Archive 81's Visual Style Is An Homage To Films Like Rosemary's Baby

Crafting a compelling found-footage horror story can be tricky. The format can be exhausting if not used effectively, and the scares can only land when supported by a well-crafted story. The first season of Netflix's "Archive 81" managed to stick the landing by offering a taut puzzle-box mystery that incorporated the found footage format to strong effect. Unfortunately, the horror series was rudely canceled by Netflix, which had ended on a delicious cliffhanger, leaving fans of the show (and me) fuming.

There are several reasons for the show's popularity. Firstly, the series is based on the popular horror podcast of the same name, and the narrative weaves together a thrilling tale about lost tapes, cults, mysterious disappearances, and demonic activity. At the heart of "Archive 81" is a tale of radical empathy and compassion, in which the fates of Dan (Mamoudou Athie) and Melody (Dina Shihabi) are intertwined across space and time. Secondly, the show ended on a massive "what if?" scenario, which birthed countless theories about the nature of time-space swapping and temporal continuity within the context of the show.

Perhaps one of the most interesting aspects of the show is its unique visual style, which keeps shifting between found footage aesthetics and isolated characters in darkened rooms. This helps heighten the tension built into the slow-burn nature of the events, and brands "Archive 81" with a unique, retro-esque aesthetic. Although the show draws some of its aesthetic from established entries in the found footage genre, it also drew inspiration from some classic films and shows to craft its rich, atmospheric world.

The X-Files, and the power of belief

In 1994, a mysterious apartment building in New York City, the Visser, burns down, leading to the disappearance of many, including one Melody Panderas. As a part of his archival work years later, Dan needs to sift through Melody's recorded tapes to unveil the mystery of the Visser. However, this process exposes him to realities that end up warping his own, which leads to a tussle between skepticism and the need to believe. At the same time, Melody's tapes reveal that she was going through a similar process back in 1994 after she had stumbled upon some unsavory secrets about the inhabitants of the building.

"Archive 81" writer and executive producer Rebecca Sonnenshine told Looper about this trope of two characters navigating the unknown, citing "The X-Files" as a major narrative and aesthetic influence for the show. Sonnenshine explained that "The X-Files" is "ephemeral" for her and that the visual feel of that classic series inspired her show's dark corridors and abandoned rooms, which are often punctuated by the weak beam of flashlights. This interplay of creeping in the dark and investigating corners with flashlights adds a considerable amount of tension to Melody and Dan's actions, as a lot is at stake if either of them were to be caught by the wrong people.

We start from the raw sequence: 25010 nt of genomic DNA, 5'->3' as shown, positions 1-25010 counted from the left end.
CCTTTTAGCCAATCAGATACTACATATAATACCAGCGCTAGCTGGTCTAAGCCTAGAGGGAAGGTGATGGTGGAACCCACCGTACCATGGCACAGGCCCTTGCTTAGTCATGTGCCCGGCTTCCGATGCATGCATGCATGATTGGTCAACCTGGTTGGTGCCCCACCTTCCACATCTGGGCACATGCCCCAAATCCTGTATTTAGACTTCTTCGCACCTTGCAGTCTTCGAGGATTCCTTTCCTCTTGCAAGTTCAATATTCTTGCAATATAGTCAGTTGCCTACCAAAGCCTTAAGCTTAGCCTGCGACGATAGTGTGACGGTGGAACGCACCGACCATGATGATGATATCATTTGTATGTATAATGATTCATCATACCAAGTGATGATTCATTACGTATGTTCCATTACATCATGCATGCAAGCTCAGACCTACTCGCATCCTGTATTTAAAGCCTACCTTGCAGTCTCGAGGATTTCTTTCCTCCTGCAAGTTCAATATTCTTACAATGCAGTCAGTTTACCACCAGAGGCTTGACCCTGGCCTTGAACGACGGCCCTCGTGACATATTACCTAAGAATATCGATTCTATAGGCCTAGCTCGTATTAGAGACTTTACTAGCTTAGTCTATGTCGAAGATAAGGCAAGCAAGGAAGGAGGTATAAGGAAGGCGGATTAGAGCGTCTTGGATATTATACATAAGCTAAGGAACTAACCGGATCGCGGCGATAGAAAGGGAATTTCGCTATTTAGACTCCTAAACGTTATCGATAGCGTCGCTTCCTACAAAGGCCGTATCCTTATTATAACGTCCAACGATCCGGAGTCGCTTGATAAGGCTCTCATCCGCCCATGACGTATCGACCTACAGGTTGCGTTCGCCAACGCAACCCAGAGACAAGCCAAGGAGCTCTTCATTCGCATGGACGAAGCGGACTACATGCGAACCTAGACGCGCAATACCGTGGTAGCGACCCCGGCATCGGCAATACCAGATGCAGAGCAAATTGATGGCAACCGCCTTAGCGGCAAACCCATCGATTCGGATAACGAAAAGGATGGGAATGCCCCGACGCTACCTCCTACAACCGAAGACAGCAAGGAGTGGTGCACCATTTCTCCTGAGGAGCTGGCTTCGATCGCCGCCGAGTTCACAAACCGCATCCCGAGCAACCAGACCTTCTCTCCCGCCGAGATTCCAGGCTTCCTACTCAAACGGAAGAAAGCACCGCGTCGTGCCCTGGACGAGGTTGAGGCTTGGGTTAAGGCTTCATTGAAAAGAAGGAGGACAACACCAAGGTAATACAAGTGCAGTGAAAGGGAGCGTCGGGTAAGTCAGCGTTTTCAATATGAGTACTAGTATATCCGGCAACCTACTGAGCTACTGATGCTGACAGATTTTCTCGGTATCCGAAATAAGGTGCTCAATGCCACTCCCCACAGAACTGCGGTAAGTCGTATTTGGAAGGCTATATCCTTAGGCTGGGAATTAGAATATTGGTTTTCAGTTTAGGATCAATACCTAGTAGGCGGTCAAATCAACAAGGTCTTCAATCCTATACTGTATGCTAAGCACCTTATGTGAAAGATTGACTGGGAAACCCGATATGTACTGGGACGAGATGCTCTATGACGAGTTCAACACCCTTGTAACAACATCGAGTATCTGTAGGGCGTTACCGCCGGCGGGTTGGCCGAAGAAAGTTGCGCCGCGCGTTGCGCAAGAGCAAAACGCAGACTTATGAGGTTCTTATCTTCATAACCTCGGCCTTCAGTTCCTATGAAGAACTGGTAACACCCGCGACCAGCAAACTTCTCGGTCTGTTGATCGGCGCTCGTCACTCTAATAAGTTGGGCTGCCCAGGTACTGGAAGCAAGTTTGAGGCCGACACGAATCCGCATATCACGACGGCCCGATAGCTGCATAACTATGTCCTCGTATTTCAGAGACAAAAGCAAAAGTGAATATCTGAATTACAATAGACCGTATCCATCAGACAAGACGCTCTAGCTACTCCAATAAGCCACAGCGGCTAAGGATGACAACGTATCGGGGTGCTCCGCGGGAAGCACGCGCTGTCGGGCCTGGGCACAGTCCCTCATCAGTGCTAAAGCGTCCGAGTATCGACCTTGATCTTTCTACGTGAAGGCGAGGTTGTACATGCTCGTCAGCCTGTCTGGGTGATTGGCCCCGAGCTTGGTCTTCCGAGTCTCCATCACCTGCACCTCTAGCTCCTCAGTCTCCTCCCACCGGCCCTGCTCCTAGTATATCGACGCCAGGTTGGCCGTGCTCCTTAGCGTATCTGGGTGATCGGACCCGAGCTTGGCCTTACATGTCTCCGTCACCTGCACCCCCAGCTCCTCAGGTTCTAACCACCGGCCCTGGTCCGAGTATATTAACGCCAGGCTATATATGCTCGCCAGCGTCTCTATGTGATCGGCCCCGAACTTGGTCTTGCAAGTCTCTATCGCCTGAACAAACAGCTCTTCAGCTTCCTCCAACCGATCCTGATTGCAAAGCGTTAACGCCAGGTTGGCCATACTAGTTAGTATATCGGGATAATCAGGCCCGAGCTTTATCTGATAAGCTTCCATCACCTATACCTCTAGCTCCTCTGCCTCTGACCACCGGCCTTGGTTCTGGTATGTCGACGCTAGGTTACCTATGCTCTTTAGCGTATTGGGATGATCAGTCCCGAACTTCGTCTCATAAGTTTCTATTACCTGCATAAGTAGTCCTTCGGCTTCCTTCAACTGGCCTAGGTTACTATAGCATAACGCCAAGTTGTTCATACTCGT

Both Dan and Melody deal with supernatural occurrences that are triggered by real people around them, which adds to their confusion about the nature of the unknown. Although they are no Mulder and Scully, one of them is more inclined to embrace the unknown, while the other copes with an often unhealthy dose of skeptical rationalism. Dan and Melody do manage to meet each other halfway, which opens up the possibility of altering the past and the future along various timelines.

Spooky aesthetics, high-concept ideas

"Archive 81" feels like a loving homage to the horror genre, especially when the show laboriously unravels character backstories that eventually tie in beautifully with climactic reveals. There is substantial weight and atmosphere in almost every haunting sequence, which aims at piquing the viewer's curiosity at every turn. Escalating anxiety and paranoia are an essential part of "Archive 81," and Sonnenshine reveals that this aspect was inspired by a ton of '70s horror films, including "Rosemary's Baby."

The reason why "Rosemary's Baby" is such an effective horror offering can be attributed to the film's perpetually unsettling atmosphere, which reaches a fever pitch when Rosemary (Mia Farrow) learns the truth about the terrible conspiracy surrounding her. Melody is in a similar situation, as the residents of the Visser attempt to lure her into a set path that helps them meet their own ends, while a demonic entity lurks in the shadows. There are several visual references to Roman Polanski's film, including a shady cult congregating to chant an ancient entity's name, along with dream sequences that prove to be chillingly real. While "Rosemary's Baby" ends on a note of traumatized acceptance, "Archive 81" ends on a note of hope, which is soon snatched away, thanks to the interference of darker forces.

Sonnenshine also paid homage to shows that dabble in high-concept paranormal storylines, such as "Fringe," along with paranoid thrillers such as "The Conversation" and surreal horror movies like "Don't Look Now." These influences are in full display during high-stakes investigative sequences with sparse dialogue, and when everyday objects take on special significance due to the unnerving nature of events. Visually speaking, "Archive 81" is a feast, as it combines the basic beats of a paranoid thriller slash cult horror and puts its own spin on it. Needless to say, it works.